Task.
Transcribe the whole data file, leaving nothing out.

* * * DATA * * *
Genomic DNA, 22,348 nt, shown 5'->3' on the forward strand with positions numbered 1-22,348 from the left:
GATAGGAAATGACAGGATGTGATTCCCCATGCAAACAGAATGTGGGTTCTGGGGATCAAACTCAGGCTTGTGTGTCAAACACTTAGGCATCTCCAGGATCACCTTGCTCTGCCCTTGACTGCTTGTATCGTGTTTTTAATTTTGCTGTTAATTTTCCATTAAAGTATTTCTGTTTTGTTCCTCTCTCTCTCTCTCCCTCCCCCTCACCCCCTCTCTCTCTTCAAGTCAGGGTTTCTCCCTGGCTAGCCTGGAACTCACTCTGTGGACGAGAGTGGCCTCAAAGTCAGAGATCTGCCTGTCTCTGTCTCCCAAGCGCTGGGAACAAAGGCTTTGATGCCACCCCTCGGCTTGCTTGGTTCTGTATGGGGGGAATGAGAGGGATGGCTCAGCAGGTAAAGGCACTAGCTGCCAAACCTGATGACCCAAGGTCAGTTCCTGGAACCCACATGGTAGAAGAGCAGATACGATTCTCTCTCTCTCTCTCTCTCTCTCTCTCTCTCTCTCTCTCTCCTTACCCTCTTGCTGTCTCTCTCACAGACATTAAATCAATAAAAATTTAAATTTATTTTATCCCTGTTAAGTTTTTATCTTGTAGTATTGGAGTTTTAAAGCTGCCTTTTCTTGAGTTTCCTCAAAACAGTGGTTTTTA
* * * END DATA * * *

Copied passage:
Genomic DNA, 22,348 nt, shown 5'->3' on the forward strand with positions numbered 1-22,348 from the left:
GATAGGAAATGACAGGATGTGATTCCCCATGCAAACAGAATGTGGGTTCTGGGGATCAAACTCAGGCTTGTGTGTCAAACACTTAGGCATCTCCAGGATCACCTTGCTCTGCCCTTGACTGCTTGTATCGTGTTTTTAATTTTGCTGTTAATTTTCCATTAAAGTATTTCTGTTTTGTTCCTCTCTCTCTCTCTCCCTCCCCCTCACCCCCTCTCTCTCTTCAAGTCAGGGTTTCTCCCTGGCTAGCCTGGAACTCACTCTGTGGACGAGAGTGGCCTCAAAGTCAGAGATCTGCCTGTCTCTGTCTCCCAAGCGCTGGGAACAAAGGCTTTGATGCCACCCCTCGGCTTGCTTGGTTCTGTATGGGGGGAATGAGAGGGATGGCTCAGCAGGTAAAGGCACTAGCTGCCAAACCTGATGACCCAAGGTCAGTTCCTGGAACCCACATGGTAGAAGAGCAGATACGATTCTCTCTCTCTCTCTCTCTCTCTCTCTCTCTCTCTCTCTCTCCTTACCCTCTTGCTGTCTCTCTCACAGACATTAAATCAATAAAAATTTAAATTTATTTTATCCCTGTTAAGTTTTTATCTTGTAGTATTGGAGTTTTAAAGCTGCCTTTTCTTGAGTTTCCTCAAAACAGTGGTTTTTA